To understand which conditions might have the most negative effect on employees’ well-being, we looked at five different types of behaviour: altruism (helping a colleague), conscientiousness (going beyond the minimum), civic virtue (involvement in the organisation), courtesy (avoiding work-related problems with others) and sportsmanship (tolerating inconveniences and impositions of work).

We were especially interested in the effects of the most time-consuming activities – conscientiousness and altruism – since these have the potential to exhaust employees emotionally and leave less time for family life. We also believed the greatest impact would be where employees were already doing well at work.

We collected our data in the telephone customer contact centre of a UK banking organisation. The employees were involved in responding to customer enquiries, opening new accounts, as well as selling investment, insurance and mortgage products. Surveying employees and their supervisors, combined with studying company records, brought two major findings.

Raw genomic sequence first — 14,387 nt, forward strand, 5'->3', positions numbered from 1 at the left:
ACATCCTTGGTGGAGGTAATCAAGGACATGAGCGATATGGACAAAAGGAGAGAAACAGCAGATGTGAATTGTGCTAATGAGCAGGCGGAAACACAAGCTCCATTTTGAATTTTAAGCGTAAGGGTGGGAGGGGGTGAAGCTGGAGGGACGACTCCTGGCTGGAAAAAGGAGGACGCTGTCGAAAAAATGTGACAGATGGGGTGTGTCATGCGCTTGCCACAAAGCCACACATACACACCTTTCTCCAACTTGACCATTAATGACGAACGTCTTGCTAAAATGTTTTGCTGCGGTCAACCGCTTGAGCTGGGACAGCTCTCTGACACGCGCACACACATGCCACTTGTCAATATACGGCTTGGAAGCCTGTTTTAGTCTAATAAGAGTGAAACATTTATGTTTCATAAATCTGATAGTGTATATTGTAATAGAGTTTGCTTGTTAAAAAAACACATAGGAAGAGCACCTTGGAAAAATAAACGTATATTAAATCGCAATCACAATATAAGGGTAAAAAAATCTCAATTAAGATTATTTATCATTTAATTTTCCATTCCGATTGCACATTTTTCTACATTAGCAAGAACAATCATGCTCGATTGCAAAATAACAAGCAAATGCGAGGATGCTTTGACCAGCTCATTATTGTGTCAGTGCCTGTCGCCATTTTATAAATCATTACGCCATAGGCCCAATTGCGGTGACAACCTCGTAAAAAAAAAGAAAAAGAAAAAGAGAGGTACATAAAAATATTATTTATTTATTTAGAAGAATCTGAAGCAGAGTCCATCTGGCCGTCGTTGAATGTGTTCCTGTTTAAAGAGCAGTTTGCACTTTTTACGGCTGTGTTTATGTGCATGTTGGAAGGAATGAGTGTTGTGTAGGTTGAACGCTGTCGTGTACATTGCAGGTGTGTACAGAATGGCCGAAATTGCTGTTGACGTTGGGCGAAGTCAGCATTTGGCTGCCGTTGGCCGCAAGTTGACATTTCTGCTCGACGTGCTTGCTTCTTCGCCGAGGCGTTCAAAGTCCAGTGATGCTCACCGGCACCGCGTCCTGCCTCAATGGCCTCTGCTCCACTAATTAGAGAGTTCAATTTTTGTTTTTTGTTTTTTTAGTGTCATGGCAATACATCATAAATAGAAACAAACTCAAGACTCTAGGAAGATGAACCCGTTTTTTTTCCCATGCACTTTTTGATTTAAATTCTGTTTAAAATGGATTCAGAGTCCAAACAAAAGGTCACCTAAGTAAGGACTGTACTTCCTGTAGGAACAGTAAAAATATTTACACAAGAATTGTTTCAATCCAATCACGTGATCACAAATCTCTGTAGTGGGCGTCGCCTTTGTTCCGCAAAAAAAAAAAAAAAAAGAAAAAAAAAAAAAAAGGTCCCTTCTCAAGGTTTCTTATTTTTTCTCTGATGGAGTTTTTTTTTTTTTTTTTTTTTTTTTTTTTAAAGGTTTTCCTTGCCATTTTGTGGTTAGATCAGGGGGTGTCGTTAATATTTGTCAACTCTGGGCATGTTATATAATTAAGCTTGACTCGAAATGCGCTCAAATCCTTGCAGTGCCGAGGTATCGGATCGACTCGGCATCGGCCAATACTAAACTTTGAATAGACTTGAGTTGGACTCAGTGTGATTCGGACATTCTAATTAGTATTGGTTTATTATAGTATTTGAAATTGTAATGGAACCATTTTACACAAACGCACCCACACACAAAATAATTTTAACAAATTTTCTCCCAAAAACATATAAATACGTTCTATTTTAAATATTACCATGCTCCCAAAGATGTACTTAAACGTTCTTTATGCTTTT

Work-life imbalance

First, we discovered that going beyond the minimum required was directly linked to higher levels of emotional exhaustion and work-family conflict. This was even more likely to occur when a results-based reward system was in place for the workforce. Where individuals are held accountable for their results, going beyond the call of duty can carry negative consequences.

Second, employees who already performed well in their job and had a high level of conscientiousness also suffered significantly higher emotional exhaustion and work-family conflict. Those who exerted greater effort in their work and family roles, with a general sense of not wanting to let people down, found they had little left in reserve, increasing the challenges of balancing work with a healthy family life.